GA4 Event Tracking for Service Businesses

Google Analytics 4 logoUniversal Google Analytics, the tool you’ve probably been using for many years to track your website visits, was retired and replaced by Google Analytics 4 (GA4) on July 1, 2023. Subscribers to Analytics 360 (the premium, paid version of Universal Analytics) have until July 1, 2024 to migrate to GA4. While frustrating to have to learn and use a completely new tool that has a steep learning curve, it’s also a huge opportunity. That’s because GA4 is much more powerful than its predecessor and can give you detailed insights into how visitors are interacting with your website if you set it up properly with specific engagement and conversion events.

What’s the big deal about Google Analytics 4 for Service Businesses?

GA4 is the first major overhaul of Google’s web analytics tool since the introduction of Universal Analytics more than a decade ago. Its tracking methodology is so different than Universal Analytics that Google decided to completely dump the old product, despite the very vocal complaints of website owners and marketers. While Universal Analytics focused on tallying visitor numbers, GA4 is built around tracking user engagement. That’s obviously useful for e-commerce sites, but can also be very valuable for service websites and other “brochure” sites. 

Instead of focusing on how many people saw your site, you can now clearly measure how many people engaged with your site and what exactly they did. GA4 can give you detailed insights into what people clicked on, how deep they scrolled, and what conversion actions they took. This empowers you to craft your campaigns and content around what users engage and convert.

Of course, Google has also incorporated machine learning and artificial intelligence into GA4. This helps to automatically spot trends, anomalies, and opportunities, and identify visitor demographics, interests, and likelihood of converting. It can help analyze customer journeys through your website, identify dropoff points, and make recommendations for improvement.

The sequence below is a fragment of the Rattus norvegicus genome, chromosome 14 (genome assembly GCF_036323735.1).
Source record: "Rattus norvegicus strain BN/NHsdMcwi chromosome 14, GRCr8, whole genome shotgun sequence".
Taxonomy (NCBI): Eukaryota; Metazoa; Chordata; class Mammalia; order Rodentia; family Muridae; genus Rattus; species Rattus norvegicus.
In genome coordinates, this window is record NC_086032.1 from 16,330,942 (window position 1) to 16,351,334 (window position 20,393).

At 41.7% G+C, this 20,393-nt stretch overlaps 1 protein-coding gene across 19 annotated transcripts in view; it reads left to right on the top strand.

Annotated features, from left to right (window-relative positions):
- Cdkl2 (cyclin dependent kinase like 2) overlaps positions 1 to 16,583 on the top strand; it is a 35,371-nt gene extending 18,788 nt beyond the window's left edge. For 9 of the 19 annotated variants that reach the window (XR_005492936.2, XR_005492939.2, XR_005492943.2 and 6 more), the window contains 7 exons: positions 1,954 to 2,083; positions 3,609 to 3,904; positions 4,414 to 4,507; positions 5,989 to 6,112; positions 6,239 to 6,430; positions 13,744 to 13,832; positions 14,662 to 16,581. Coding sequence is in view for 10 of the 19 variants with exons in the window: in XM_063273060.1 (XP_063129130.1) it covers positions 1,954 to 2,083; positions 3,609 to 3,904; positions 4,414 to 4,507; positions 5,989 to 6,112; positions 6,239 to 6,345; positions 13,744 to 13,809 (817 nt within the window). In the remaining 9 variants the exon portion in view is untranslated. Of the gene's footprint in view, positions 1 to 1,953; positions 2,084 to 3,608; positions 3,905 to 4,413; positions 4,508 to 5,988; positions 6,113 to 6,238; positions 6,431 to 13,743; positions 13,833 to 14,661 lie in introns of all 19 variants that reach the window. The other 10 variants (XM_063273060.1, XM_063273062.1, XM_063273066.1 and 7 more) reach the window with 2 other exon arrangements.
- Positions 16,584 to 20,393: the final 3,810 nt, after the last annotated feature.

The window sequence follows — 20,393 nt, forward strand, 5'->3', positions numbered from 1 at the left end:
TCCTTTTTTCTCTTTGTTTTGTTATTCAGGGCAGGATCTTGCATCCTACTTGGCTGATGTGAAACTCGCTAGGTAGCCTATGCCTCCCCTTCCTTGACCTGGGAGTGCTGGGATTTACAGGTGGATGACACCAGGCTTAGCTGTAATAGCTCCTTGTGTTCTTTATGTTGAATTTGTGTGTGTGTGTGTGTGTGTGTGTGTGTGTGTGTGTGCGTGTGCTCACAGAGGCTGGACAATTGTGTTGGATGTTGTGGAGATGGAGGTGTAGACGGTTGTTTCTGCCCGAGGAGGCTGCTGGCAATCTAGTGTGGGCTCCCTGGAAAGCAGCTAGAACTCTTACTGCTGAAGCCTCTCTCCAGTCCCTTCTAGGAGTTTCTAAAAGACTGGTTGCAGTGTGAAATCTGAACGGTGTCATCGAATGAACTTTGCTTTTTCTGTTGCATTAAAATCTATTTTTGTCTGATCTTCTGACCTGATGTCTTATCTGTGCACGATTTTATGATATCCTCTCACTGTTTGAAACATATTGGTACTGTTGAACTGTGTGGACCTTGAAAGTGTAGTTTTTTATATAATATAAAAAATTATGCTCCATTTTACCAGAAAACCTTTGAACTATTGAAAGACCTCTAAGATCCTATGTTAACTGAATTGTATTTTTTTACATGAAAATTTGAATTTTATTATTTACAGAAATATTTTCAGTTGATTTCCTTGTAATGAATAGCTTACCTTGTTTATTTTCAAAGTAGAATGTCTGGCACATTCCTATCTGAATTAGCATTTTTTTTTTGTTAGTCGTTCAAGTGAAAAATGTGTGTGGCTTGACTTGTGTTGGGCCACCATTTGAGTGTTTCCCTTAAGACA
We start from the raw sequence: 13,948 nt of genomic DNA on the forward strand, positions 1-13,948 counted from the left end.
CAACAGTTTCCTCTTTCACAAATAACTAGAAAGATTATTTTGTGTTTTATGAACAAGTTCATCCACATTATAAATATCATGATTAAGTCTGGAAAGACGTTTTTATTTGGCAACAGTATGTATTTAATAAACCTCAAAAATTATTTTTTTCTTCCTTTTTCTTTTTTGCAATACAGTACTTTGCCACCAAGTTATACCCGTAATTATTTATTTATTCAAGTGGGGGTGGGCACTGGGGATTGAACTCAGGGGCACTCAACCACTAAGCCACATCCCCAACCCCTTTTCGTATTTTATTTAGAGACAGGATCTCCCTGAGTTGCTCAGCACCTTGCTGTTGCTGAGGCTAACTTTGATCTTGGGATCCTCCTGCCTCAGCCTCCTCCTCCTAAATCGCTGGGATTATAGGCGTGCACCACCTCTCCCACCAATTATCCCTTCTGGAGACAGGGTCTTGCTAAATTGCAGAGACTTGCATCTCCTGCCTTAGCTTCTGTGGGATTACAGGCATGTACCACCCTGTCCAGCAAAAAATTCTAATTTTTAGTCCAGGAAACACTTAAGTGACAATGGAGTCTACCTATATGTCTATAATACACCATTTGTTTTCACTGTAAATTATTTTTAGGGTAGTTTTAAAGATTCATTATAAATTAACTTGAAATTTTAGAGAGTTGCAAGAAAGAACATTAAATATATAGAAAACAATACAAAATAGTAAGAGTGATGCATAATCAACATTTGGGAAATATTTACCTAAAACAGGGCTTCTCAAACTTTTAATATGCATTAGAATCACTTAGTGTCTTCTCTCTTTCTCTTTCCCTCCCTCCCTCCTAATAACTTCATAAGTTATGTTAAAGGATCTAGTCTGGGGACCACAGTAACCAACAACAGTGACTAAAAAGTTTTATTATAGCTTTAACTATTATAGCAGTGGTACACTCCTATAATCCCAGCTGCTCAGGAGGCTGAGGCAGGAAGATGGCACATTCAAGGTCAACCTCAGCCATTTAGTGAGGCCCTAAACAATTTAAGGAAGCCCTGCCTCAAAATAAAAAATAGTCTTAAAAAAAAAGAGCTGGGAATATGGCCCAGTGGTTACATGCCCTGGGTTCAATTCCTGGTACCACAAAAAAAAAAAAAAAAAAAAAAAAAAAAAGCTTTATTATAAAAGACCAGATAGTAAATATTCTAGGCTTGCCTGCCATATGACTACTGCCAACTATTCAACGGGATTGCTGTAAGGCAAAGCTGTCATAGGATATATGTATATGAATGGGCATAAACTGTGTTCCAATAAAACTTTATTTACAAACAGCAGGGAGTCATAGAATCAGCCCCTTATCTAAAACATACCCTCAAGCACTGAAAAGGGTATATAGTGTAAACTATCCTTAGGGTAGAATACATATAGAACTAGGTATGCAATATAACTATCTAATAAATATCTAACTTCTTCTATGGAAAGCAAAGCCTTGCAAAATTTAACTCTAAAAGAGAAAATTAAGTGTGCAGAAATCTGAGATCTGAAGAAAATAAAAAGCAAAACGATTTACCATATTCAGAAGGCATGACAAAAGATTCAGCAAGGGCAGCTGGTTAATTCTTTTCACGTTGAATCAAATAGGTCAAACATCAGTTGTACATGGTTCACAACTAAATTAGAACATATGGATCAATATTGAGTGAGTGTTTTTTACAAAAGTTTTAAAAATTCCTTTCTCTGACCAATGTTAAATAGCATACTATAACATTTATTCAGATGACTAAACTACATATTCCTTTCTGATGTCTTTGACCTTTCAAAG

Why is GA4’s data collection model better than Universal Analytics for service businesses?

GA4’s event-based data collection model can give us a much better understanding of user engagement and interest content than Universal Analytics’ session-based tracking. Universal Analytics was useful for tabulating aggregate, general information like page views and sessions, but was very limited in tracking specific user engagement actions within each page and over multiple devices and platforms. GA4 lets you capture specific user actions that you determine to be important, without going afoul of privacy concerns and regulations.

How can service businesses get the most out of GA4?

If you want to get the best results you’ll need to set up engagement and conversion events in GA4. Whether you attempt to set this up yourself or hire a specialist to do it (we offer a GA4 setup service), you’ll want to review your site and identify what actions you want users to perform. Do you have videos, a white paper or lead magnet, frequently asked questions, contact forms, a newsletter signup form, links to social media profiles, and call-to-action buttons?

All of these indicate either engagement or conversion actions and they should be tracked in GA4. That way you can measure interaction with these “events” and track if the number of interactions is increasing or decreasing.